CDC: Kids and parents need vaccinations for everyone's protection from flu
CINCINNATI (WKRC) – There’s already been flu cases in the Tri-State this season.
That's why the Centers for Disease Control are on a new push for kids and their parents to be vaccinated.
The flu vaccine is recommended now for healthy children and adults ages six months and older. It is the most effective way to protect the flu according to the CDC.
They also say no to nasal mists yet again this season and that the current vaccine has the most current virus protection in it, including the H1N1 virus that in previous years made children and adults very sick.
Since kids often catch the flu from family members, the CDC wants mom and dad to get the vaccine too.
“For an average person, it's just a bad illness for a week unless you happen to catch it in the small window where Tamiflu can have an impact, but certainly for vulnerable populations which are small children infants and elderly people particularly nursing homes. The flu ravages those populations and certainly causes significant percentages of death,” said Dr. Scott Woods.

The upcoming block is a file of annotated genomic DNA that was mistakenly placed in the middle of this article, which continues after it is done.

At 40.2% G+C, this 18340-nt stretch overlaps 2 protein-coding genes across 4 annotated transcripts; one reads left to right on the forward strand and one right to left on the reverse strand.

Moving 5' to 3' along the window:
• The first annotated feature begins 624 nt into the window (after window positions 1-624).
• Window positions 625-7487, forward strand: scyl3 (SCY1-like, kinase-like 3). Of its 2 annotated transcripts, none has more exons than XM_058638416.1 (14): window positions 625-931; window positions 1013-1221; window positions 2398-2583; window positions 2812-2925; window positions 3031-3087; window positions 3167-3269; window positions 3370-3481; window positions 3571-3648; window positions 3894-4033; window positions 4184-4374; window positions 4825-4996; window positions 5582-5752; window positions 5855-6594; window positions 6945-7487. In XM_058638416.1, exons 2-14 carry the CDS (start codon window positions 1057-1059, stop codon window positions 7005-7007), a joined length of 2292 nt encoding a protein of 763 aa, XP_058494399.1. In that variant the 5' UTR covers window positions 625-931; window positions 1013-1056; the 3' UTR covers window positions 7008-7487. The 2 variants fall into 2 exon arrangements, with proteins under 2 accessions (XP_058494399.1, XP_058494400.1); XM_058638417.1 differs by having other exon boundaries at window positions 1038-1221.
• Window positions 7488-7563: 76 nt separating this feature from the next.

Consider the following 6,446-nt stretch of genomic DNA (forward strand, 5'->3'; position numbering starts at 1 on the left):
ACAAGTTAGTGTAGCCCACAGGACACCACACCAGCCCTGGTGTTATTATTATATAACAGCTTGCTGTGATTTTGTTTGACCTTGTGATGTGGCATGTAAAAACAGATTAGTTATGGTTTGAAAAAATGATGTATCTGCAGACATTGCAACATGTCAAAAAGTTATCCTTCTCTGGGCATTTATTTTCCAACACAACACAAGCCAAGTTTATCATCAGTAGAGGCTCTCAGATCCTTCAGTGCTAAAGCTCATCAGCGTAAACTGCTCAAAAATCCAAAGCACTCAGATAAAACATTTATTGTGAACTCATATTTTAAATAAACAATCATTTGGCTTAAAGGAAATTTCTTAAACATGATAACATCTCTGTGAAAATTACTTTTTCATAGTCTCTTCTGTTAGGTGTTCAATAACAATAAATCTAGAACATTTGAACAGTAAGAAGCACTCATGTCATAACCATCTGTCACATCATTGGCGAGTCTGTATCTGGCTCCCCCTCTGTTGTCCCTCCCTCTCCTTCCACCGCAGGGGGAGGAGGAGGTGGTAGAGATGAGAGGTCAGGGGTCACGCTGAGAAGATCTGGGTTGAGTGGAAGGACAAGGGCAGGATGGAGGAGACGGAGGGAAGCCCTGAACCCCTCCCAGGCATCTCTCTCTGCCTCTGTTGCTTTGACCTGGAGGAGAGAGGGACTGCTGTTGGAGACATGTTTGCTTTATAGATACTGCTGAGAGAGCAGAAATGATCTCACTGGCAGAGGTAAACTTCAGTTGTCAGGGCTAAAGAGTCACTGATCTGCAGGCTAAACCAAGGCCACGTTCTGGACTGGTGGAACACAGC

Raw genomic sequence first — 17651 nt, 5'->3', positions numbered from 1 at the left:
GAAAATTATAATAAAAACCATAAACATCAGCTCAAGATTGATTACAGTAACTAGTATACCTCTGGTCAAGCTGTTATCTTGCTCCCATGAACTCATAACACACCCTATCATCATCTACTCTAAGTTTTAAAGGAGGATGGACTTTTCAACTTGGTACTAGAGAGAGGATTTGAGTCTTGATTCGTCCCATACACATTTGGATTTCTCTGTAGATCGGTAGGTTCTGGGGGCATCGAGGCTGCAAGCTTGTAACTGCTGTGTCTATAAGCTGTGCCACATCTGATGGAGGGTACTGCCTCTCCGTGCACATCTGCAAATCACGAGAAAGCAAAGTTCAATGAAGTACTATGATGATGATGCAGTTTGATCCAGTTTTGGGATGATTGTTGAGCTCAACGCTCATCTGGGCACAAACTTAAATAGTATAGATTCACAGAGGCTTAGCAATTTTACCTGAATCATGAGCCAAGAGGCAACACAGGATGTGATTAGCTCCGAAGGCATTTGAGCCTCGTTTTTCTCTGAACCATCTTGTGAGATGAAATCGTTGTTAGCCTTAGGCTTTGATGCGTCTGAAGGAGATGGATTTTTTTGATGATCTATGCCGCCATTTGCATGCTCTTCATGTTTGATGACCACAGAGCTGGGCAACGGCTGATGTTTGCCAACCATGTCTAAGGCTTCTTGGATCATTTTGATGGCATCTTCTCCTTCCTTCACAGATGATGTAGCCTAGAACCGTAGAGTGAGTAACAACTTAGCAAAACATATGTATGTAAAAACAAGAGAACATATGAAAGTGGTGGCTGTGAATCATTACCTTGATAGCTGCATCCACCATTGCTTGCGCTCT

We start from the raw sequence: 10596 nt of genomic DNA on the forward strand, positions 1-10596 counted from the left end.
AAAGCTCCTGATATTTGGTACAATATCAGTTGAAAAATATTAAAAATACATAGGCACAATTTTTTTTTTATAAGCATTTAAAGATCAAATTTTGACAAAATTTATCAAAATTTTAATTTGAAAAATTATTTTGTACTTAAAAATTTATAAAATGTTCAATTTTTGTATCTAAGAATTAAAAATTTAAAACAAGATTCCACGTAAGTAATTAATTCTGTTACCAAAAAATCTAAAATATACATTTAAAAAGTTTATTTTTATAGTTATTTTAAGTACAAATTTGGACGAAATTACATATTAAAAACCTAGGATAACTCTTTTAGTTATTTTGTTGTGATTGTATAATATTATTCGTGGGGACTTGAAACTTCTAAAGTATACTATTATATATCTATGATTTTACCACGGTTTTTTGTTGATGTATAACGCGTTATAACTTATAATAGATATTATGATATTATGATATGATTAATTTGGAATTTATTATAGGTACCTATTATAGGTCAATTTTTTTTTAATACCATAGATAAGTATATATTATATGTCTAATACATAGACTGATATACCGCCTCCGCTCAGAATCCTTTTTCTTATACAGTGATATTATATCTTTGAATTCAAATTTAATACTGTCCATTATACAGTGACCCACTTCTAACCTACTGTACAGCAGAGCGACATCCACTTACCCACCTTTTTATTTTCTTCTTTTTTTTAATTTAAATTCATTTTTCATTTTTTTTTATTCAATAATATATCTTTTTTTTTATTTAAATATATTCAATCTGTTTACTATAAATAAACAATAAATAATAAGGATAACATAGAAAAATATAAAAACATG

While it's still early in the season, there's a couple of things you need to know about getting a flu vaccine.
If you get one, you may be able to help protect someone else, even if you can fight it off. You also need to know that a lot of employers now are giving it at no charge, so ask about that in your human resources department. At OrthoCincy, for example, they give it to people who want it at no charge.
Finally, it takes a few weeks to build up antibodies after you get the vaccine, which is why you want to get it now even though the full swing of flu season has not hit yet.
The flu is the number one reason a child aged two or younger will need to be hospitalized and last year more than 100 children died from the flu.
This year the goal is to push not just for kids to get vaccinated, but anyone who is around them too.